For those of you who are interested in such things, the original title was Superfarmer, changed to the rather more interesting sounding Gregory Senthwaite and the Sheep of Doom before I closed my notes on it two years ago, and changed to the current title just before we started drawing.

About a year ago, I remember showing these little story notes to a friend, who asked me if it was going to become a comic. And I replied that there was no way it would become a comic, it was doomed to remain a story. I may have privately thought it would be nice to have it as a comic, but saw no real chance of it becoming one, and was resigned to having it as an amusing tale.

Fate has made me eat my words. It’s crafty like that.

Late last year, I thought it might be fun to do a guest comic for Rogues of Clwyd-Rhan. I didn’t have much talent, but thought if I carefully wrote the script, I could get away with only drawing people from the front. That… was hopeless. I ended up with a fun script that I was completely incapable of drawing. But Reinder came to the rescue and introduced me to Jeroen Jager. It was a fun project for both of us, and gret fun, but afterwards, we lost touch again.

It’s probably only my Gilbert and Sullivan obsession that leads me to compare this to Gilbert and Sullivan meeting to do an odd little play called Thespis, which went largely unnoticed, then several years later being thrown together again to do Trial by Jury and begining the famous Gilbert and Sullivan Operas, so well loved even now… but I fear my internal scholar is showing. As you may have guessed, another event – me learning about the start of Cap’n, being greatly amused and quite shocked that he was mining the vein of subtle, bizarre, and perhaps just a teensy bit perverted humour that I often use, perhaps a bit more sparingly than in the first three comics of the Cap’n restart, but, well, those aliens that Thomas talks about in our first update and who have slept in my files for these many years are in that same style of humour through embarrassing revelations as Jeroen was using. I had to spread the word about this comic, and doing so caught Jeroen’s attention, and lead to us agreeing to collaborate.

His character designs could have been drawn directly from my imagination. I was shocked – and delighted. We soon got the first two pages of our comic together, whilst wondering what to do with it noticed that Graphic Smash was about to finish up a comics selection period, sent the comics to T on the off chance….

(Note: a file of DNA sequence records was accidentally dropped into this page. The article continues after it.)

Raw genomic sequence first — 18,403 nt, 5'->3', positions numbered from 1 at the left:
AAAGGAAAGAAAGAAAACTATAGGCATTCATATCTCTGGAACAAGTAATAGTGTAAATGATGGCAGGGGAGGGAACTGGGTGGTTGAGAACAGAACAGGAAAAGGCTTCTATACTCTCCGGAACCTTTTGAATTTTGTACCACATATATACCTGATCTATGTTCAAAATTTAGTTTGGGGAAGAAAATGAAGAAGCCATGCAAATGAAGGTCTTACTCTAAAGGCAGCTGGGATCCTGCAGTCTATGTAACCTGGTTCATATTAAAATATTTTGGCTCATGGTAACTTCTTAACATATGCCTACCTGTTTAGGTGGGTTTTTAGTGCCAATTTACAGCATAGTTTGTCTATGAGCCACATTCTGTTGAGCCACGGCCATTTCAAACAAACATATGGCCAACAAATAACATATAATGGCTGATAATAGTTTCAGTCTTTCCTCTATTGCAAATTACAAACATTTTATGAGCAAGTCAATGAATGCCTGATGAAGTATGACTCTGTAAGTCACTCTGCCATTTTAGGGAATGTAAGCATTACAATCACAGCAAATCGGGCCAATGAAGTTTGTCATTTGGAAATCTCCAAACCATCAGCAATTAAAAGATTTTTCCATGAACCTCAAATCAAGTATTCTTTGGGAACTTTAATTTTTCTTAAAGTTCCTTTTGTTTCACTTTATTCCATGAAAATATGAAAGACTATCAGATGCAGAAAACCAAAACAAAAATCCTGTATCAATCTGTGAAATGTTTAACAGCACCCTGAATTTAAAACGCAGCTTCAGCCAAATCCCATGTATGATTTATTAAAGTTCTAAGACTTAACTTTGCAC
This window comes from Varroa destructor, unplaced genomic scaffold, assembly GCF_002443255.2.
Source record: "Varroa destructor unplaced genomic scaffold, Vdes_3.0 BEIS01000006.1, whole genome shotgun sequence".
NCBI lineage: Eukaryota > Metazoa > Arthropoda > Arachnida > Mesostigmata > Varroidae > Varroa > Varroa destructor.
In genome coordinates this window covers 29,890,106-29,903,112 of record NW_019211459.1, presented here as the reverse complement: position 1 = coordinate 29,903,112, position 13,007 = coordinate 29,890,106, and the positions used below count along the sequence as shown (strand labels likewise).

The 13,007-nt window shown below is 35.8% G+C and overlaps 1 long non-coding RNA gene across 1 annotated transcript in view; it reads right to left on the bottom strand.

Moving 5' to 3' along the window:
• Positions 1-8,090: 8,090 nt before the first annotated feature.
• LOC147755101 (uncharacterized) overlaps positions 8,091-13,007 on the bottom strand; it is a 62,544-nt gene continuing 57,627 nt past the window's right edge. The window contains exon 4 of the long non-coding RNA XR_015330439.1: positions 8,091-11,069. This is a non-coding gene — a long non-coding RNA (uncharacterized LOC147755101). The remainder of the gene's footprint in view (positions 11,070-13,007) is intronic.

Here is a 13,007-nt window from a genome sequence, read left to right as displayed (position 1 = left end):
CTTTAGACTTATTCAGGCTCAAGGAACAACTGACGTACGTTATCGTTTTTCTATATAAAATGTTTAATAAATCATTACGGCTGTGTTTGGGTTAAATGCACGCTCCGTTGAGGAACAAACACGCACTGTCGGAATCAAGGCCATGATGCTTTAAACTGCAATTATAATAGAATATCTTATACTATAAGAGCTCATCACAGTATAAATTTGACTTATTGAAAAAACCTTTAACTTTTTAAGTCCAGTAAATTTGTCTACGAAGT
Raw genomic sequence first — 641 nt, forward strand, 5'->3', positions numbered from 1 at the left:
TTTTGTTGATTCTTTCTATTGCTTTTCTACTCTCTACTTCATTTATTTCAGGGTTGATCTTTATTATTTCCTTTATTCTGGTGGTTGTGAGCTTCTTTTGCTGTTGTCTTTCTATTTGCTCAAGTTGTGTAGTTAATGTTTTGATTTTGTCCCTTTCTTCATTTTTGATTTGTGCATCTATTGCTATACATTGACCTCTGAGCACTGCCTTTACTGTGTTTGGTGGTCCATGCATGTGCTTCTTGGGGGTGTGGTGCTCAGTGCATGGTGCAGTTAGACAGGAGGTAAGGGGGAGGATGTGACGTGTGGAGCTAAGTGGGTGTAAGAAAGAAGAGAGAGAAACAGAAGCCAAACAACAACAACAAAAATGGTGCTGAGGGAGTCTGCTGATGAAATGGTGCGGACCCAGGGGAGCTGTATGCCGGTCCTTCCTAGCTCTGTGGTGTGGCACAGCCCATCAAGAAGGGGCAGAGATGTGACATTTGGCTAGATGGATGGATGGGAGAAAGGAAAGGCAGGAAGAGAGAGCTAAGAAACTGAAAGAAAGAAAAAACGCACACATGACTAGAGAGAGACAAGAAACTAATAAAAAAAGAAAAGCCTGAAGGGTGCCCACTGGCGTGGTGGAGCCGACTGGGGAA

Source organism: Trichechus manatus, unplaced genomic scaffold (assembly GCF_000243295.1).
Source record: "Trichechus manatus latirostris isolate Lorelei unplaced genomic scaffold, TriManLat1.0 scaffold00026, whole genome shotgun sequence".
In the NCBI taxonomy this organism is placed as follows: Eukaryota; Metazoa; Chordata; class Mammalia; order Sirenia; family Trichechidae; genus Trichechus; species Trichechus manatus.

And here we are!

-Adam Cuerden

Dangerous and Fluffy: The Sheep of Doom!

One advantage of reading Cerebus again…

… is that I get this itch to play Dave Sim and work on non-standard layouts! Here’s the art for Friday’s ROCR episode:
Character art

I have not drawn in the backgrounds, because while drawing it, it struck me that someone else might want to play Gerhard and draw the backgrounds in. And you can! If you are interested, fetch the high-res scan, and go nuts!

I’ll probably do my own version unless someone sends a version back to me really quickly, but it would be interesting to see how different people approach the background. The only thing you need to know is that it’s set inside the Gnomian Parliament, and that Maghreid and Feiht are at a table in the background of panel 1.
In the future, I might want to work with a background artist to ease my workload, but for now, this is just for the challenge and the fun of it, OK?

FTP client for linux?

I do most of my heavy-duty ftp work in the studio, in Windows. Today, I had to upload the comics from home though, and once again I noticed how much more slowly I work with the command line ftp client than I do with WinFTP LE. I’ve worked with command line ftp since 1992, but I’m still more productive if I can use a graphical client.
Problem is, I’ve never found a linux client that is

  1. easy to install (I’m willing to compile from source but don’t want to have to do a lot of troubleshooting if a compile fails);
  2. stable; and
  3. as intuitive to use as WinFTP LE (which I don’t think has been updated since 2001, and whose usability was stripped down compared to the commercial version even then. I don’t think that’s too much to ask

KBear, an ftp client that works on KDE, meets the third requirement, but fails the first two in my experience. Filerunner, suggested to me by a computer geek friend, failed the third by a very large margin. What alternatives do I have?